Today at the Sybase international user conference John Chen, chairman, chief executive and president of the company, attempted to dispel doubts about the extent of the company's recovery.
Sybase, best known for its database products, has struggled against declining license revenue in recent times. Last year it returned to profit but has been the subject of a number of acquisition rumours.
"One year ago I took over the job and a lot of people were asking about our viability. Today I rarely ever get asked that question," said Chen.
"We have been profitable for the last five consecutive quarters. In the last quarter we made 17 cents per share and a profit of $14 million. In the last 12 months Sybase generated $125 million in cash and we have $299 million in the bank to invest," he added.
The chief executive told a packed hall, which included database, tools and middleware users, that last year the company spent as much as 17 per cent of revenue in R&D and "will continue to do so."
"In the past year we have released 12 new products and 30 product releases," he added. "We do not intend to sit on our installed base. In the next 12 months we will have 12 new products and they will all be ebusiness and portal ready."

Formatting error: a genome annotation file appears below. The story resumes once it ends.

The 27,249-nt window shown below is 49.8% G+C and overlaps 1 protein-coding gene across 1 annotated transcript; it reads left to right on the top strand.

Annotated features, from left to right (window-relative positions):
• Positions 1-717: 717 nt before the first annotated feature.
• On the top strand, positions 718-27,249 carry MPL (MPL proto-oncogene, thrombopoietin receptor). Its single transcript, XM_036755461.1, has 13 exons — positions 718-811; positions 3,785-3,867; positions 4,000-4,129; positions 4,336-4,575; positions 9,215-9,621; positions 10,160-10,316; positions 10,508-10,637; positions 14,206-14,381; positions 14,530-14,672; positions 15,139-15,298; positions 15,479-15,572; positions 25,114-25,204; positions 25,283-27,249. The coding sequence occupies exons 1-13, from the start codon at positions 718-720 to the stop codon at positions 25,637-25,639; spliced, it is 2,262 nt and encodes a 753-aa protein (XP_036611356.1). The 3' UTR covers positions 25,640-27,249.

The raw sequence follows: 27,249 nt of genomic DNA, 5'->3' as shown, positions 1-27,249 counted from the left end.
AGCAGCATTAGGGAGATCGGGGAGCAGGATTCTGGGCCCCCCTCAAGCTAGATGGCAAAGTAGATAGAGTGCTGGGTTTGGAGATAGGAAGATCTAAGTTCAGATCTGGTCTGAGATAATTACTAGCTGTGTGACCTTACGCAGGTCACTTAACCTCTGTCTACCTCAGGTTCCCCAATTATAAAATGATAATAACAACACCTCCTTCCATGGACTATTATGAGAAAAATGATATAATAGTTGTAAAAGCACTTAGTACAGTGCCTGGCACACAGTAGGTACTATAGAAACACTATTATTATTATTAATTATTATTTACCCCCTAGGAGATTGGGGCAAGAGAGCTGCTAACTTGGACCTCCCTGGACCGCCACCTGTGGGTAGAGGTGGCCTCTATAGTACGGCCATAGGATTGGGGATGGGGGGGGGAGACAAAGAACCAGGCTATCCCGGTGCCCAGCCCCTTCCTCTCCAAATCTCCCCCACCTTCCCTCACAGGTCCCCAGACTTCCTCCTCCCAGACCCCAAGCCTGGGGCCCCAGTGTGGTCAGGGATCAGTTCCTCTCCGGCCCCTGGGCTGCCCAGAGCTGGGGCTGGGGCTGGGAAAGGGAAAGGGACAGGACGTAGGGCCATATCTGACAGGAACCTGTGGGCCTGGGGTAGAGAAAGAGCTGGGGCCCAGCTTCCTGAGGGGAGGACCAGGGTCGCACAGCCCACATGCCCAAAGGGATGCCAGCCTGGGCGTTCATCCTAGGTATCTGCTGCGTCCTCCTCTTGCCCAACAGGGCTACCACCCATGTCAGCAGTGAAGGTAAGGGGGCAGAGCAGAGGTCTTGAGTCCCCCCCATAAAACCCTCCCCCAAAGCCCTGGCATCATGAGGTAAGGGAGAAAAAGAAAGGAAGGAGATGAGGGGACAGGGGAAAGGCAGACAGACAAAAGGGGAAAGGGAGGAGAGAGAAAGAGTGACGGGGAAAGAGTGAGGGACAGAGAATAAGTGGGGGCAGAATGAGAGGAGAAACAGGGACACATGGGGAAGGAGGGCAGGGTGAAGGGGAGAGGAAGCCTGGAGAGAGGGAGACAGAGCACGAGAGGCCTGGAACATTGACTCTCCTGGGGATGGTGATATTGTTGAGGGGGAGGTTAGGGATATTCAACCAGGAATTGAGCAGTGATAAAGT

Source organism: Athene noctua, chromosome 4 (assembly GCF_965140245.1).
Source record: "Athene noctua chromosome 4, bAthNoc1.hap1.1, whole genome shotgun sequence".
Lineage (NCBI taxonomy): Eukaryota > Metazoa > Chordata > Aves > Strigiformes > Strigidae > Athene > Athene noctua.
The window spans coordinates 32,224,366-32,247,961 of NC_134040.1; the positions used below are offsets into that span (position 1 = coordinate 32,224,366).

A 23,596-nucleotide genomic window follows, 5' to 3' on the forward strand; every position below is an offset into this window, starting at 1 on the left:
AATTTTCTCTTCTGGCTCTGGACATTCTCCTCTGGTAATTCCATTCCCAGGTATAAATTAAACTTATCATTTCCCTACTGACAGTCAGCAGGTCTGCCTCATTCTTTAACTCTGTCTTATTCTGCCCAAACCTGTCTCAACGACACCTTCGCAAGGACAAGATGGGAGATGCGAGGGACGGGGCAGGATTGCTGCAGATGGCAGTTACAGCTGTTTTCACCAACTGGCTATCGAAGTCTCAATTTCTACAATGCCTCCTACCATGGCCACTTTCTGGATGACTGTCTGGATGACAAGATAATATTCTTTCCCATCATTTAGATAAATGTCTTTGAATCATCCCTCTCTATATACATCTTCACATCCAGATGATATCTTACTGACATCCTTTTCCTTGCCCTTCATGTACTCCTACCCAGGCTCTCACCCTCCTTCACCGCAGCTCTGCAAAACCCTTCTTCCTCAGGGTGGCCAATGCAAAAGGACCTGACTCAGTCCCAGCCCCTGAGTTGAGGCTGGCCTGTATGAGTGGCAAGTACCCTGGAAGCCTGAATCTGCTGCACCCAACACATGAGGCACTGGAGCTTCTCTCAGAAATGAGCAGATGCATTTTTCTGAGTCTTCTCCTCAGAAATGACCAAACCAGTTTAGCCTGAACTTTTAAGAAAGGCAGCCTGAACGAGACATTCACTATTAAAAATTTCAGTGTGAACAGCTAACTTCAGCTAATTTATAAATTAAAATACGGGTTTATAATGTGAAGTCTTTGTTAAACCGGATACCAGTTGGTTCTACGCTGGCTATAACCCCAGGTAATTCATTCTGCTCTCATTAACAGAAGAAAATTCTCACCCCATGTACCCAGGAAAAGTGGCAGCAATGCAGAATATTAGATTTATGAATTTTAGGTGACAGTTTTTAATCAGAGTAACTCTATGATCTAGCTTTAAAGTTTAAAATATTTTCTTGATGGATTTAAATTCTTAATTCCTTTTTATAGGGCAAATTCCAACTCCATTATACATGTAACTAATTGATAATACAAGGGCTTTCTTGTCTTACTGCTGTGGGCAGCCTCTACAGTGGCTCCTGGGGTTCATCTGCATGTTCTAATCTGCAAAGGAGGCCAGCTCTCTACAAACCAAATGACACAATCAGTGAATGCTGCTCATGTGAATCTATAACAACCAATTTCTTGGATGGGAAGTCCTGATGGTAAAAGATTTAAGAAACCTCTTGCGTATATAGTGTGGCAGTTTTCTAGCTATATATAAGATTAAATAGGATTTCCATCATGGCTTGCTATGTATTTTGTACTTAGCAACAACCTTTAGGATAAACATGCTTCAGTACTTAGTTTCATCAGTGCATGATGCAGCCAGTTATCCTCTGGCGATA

Living up to his promise that Sybase will be, "more aggressive in going forward" and put a stop to "stealth marketing," Chen aimed a nasty right hook at Oracle.
"We were thinking of adding another track to the eight we have at the conference, for Oracle users, 'How to keep their ebusiness sites up and running when there is more than one user'."
He said that Sybase has increased its market share of production databases from 62 per cent in 1997 to 68 per cent in 1998 "at the expense of Oracle," whose share shrunk from 23 per cent to seven per cent in the same period.
Chen said that dividing the company into four divisions - business intelligence, enterprise solutions, Internet applications and mobile and embedded had, "driven accountability deep and made us very nimble."
He then floated to the topic of Sybase's ebusiness strategy: "The people who use our tools, their ebusiness sites are up and running. We make sure they don't get in the news for the wrong reason."
Chen said that financial analysts at Merrill Lynch had predicted that enterprise information portals (EIP)will be bigger than ERP in the future and claimed Sybase would be a winner in this field.
"EIP plays to our strengths. Our integration capabilities and our open architecture for applications. We bridge our customers legacy set of business infrastructure and rules with the Web," he said.
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